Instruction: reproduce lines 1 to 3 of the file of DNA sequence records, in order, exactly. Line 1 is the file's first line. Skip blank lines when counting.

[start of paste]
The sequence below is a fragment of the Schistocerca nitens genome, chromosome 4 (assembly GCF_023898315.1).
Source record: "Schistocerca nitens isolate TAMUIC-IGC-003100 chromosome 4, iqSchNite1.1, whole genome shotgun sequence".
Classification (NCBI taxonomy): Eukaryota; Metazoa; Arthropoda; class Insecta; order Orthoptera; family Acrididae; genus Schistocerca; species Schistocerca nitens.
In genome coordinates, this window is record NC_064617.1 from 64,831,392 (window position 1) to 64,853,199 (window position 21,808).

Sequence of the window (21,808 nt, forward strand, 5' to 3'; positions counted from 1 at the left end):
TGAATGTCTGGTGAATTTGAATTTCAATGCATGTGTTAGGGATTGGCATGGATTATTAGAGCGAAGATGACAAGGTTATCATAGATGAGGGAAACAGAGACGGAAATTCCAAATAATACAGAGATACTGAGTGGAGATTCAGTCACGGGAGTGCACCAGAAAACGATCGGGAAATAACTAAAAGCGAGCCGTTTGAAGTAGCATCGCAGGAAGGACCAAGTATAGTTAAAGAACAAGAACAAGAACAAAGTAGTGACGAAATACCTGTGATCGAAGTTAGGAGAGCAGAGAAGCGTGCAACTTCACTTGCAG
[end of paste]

The sequence below is a fragment of the Schistocerca nitens genome, chromosome 4 (assembly GCF_023898315.1).
Source record: "Schistocerca nitens isolate TAMUIC-IGC-003100 chromosome 4, iqSchNite1.1, whole genome shotgun sequence".
Classification (NCBI taxonomy): Eukaryota; Metazoa; Arthropoda; class Insecta; order Orthoptera; family Acrididae; genus Schistocerca; species Schistocerca nitens.